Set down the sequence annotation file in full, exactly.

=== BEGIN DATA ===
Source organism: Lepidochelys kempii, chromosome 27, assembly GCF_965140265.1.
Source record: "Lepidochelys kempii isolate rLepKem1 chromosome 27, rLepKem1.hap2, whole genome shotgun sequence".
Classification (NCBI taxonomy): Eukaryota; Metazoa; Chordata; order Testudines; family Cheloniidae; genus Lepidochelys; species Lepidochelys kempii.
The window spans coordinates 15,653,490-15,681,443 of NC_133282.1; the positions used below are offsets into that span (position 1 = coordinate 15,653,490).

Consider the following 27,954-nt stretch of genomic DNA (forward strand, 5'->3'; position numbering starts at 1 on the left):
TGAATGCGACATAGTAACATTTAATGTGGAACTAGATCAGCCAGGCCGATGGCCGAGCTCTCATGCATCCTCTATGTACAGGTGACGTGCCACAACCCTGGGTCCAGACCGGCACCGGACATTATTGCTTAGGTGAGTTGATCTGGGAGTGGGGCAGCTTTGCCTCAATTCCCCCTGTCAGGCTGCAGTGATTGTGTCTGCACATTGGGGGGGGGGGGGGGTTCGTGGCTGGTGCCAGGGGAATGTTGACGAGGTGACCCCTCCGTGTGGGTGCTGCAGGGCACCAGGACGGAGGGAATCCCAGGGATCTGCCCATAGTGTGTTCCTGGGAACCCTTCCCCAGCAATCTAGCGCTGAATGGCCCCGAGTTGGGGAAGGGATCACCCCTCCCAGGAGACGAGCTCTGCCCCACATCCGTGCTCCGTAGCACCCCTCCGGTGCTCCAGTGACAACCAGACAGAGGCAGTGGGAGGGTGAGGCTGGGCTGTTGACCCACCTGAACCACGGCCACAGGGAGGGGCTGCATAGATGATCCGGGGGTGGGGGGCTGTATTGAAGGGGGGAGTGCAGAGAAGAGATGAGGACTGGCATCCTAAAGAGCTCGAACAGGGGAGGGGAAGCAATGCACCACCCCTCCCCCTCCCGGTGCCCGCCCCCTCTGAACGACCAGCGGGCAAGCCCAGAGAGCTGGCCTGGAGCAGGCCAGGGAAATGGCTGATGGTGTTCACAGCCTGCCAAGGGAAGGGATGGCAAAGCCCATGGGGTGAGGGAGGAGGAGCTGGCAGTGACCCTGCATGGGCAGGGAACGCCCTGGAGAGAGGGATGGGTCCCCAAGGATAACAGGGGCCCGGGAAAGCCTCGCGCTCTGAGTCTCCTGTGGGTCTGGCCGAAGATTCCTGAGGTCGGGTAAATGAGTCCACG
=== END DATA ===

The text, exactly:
Source organism: Lepidochelys kempii, chromosome 27, assembly GCF_965140265.1.
Source record: "Lepidochelys kempii isolate rLepKem1 chromosome 27, rLepKem1.hap2, whole genome shotgun sequence".
Classification (NCBI taxonomy): Eukaryota; Metazoa; Chordata; order Testudines; family Cheloniidae; genus Lepidochelys; species Lepidochelys kempii.
The window spans coordinates 15,653,490-15,681,443 of NC_133282.1; the positions used below are offsets into that span (position 1 = coordinate 15,653,490).

Consider the following 27,954-nt stretch of genomic DNA (forward strand, 5'->3'; position numbering starts at 1 on the left):
TGAATGCGACATAGTAACATTTAATGTGGAACTAGATCAGCCAGGCCGATGGCCGAGCTCTCATGCATCCTCTATGTACAGGTGACGTGCCACAACCCTGGGTCCAGACCGGCACCGGACATTATTGCTTAGGTGAGTTGATCTGGGAGTGGGGCAGCTTTGCCTCAATTCCCCCTGTCAGGCTGCAGTGATTGTGTCTGCACATTGGGGGGGGGGGGGGGTTCGTGGCTGGTGCCAGGGGAATGTTGACGAGGTGACCCCTCCGTGTGGGTGCTGCAGGGCACCAGGACGGAGGGAATCCCAGGGATCTGCCCATAGTGTGTTCCTGGGAACCCTTCCCCAGCAATCTAGCGCTGAATGGCCCCGAGTTGGGGAAGGGATCACCCCTCCCAGGAGACGAGCTCTGCCCCACATCCGTGCTCCGTAGCACCCCTCCGGTGCTCCAGTGACAACCAGACAGAGGCAGTGGGAGGGTGAGGCTGGGCTGTTGACCCACCTGAACCACGGCCACAGGGAGGGGCTGCATAGATGATCCGGGGGTGGGGGGCTGTATTGAAGGGGGGAGTGCAGAGAAGAGATGAGGACTGGCATCCTAAAGAGCTCGAACAGGGGAGGGGAAGCAATGCACCACCCCTCCCCCTCCCGGTGCCCGCCCCCTCTGAACGACCAGCGGGCAAGCCCAGAGAGCTGGCCTGGAGCAGGCCAGGGAAATGGCTGATGGTGTTCACAGCCTGCCAAGGGAAGGGATGGCAAAGCCCATGGGGTGAGGGAGGAGGAGCTGGCAGTGACCCTGCATGGGCAGGGAACGCCCTGGAGAGAGGGATGGGTCCCCAAGGATAACAGGGGCCCGGGAAAGCCTCGCGCTCTGAGTCTCCTGTGGGTCTGGCCGAAGATTCCTGAGGTCGGGTAAATGAGTCCACG